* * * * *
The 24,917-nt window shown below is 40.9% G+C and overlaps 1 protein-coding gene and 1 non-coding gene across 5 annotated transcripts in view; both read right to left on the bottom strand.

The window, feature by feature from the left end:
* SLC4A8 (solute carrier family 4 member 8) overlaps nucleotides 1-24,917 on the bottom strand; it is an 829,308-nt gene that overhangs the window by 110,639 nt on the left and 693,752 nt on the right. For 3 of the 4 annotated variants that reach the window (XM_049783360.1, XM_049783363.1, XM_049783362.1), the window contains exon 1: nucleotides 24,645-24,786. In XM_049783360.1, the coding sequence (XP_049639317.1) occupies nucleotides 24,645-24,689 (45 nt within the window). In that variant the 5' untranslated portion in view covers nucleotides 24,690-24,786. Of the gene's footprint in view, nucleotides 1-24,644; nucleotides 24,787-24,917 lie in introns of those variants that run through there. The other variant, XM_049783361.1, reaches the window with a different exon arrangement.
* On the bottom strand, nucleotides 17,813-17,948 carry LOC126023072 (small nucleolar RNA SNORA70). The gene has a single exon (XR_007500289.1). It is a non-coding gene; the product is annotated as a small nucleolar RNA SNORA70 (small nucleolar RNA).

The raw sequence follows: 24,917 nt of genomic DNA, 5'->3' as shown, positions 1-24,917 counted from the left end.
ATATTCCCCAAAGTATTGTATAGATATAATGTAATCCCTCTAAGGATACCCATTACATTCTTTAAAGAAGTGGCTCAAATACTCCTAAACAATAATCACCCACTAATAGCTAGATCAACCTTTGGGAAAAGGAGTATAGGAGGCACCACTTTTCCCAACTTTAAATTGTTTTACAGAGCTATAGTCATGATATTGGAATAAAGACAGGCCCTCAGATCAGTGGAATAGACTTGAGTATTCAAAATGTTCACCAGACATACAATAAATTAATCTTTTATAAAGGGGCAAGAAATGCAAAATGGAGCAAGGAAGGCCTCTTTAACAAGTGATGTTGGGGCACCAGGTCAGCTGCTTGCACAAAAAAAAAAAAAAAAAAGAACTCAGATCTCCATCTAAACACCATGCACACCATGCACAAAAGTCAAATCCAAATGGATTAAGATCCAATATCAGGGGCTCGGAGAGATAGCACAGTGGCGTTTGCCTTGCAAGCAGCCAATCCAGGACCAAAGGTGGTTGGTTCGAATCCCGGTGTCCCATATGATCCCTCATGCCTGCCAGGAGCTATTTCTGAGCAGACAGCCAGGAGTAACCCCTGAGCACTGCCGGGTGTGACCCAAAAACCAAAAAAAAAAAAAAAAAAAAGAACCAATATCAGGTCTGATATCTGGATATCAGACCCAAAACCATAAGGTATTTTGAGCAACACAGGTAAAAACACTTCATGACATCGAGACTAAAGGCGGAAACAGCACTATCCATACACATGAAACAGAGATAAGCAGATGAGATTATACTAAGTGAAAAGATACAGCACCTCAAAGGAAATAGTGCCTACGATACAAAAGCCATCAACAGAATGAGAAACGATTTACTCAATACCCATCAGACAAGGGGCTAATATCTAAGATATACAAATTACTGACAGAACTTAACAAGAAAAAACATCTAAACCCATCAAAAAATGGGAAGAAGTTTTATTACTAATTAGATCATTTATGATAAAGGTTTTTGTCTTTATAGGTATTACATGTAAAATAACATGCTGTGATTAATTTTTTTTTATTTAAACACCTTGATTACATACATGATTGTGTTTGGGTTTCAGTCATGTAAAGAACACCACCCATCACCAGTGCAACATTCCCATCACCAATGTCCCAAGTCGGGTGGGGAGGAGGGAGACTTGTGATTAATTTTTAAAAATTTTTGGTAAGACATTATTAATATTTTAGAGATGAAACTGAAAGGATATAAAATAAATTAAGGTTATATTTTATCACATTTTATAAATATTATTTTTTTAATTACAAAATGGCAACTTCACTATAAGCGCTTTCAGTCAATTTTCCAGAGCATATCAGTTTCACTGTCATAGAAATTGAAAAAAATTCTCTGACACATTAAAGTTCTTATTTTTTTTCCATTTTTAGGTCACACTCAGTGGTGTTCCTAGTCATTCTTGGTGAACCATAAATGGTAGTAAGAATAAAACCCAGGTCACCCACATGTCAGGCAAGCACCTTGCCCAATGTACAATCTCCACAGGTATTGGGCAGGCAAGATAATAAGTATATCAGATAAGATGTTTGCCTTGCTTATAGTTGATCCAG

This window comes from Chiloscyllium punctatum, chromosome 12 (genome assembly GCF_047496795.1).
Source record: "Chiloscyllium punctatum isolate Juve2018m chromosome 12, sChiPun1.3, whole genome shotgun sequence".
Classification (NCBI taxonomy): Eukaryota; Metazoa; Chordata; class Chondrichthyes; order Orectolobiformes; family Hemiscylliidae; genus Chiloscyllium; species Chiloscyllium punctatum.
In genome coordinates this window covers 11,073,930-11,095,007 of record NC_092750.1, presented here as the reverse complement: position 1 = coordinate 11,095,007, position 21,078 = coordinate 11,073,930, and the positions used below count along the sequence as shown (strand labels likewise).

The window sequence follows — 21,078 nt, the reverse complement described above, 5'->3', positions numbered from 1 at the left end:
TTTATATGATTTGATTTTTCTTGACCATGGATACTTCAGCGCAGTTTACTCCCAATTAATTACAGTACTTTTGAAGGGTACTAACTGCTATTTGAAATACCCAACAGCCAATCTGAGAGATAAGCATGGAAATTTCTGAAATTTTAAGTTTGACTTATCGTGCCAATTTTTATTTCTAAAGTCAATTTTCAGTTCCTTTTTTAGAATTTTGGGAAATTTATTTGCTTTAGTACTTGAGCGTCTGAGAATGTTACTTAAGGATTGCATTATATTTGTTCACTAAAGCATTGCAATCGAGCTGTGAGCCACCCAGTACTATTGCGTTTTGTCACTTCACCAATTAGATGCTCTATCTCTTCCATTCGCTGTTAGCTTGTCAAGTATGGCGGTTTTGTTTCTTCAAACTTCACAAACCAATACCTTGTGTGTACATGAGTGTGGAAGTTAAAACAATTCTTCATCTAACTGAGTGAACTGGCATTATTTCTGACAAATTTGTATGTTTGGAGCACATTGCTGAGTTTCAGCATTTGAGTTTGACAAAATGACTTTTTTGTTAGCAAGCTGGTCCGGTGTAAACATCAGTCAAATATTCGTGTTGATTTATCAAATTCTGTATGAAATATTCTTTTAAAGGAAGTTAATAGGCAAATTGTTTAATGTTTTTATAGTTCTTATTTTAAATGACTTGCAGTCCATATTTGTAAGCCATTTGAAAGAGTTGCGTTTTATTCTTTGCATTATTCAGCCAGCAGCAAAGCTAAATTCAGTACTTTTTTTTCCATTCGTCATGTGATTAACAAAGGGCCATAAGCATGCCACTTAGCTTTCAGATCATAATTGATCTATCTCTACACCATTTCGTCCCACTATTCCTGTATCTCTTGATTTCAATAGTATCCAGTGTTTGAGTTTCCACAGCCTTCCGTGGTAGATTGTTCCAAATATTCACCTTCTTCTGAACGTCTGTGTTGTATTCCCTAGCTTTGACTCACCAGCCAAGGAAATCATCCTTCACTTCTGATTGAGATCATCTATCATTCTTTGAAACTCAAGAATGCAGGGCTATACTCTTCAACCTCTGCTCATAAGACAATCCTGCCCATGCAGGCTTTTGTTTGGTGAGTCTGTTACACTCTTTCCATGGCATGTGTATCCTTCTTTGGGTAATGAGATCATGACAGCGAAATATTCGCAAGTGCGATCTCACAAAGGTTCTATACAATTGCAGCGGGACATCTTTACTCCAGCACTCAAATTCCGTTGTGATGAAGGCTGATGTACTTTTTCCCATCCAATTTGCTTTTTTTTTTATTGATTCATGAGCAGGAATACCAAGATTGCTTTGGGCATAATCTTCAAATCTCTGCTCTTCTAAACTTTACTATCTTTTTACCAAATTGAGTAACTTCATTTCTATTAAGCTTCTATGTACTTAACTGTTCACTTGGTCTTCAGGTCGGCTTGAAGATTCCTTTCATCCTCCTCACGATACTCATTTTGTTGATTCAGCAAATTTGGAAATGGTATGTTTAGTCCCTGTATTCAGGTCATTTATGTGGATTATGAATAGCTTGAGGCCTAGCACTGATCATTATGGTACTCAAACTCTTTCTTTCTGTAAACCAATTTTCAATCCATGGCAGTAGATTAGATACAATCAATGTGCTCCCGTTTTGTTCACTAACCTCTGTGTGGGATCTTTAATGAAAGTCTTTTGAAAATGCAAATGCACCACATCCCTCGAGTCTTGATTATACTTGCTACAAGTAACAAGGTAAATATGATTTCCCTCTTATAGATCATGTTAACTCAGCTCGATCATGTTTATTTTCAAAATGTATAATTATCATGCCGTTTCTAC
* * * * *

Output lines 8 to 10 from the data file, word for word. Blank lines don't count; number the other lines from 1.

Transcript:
Source record: "Chiloscyllium punctatum isolate Juve2018m chromosome 12, sChiPun1.3, whole genome shotgun sequence".
Classification (NCBI taxonomy): Eukaryota; Metazoa; Chordata; class Chondrichthyes; order Orectolobiformes; family Hemiscylliidae; genus Chiloscyllium; species Chiloscyllium punctatum.
In genome coordinates this window covers 11,073,930-11,095,007 of record NC_092750.1, presented here as the reverse complement: position 1 = coordinate 11,095,007, position 21,078 = coordinate 11,073,930, and the positions used below count along the sequence as shown (strand labels likewise).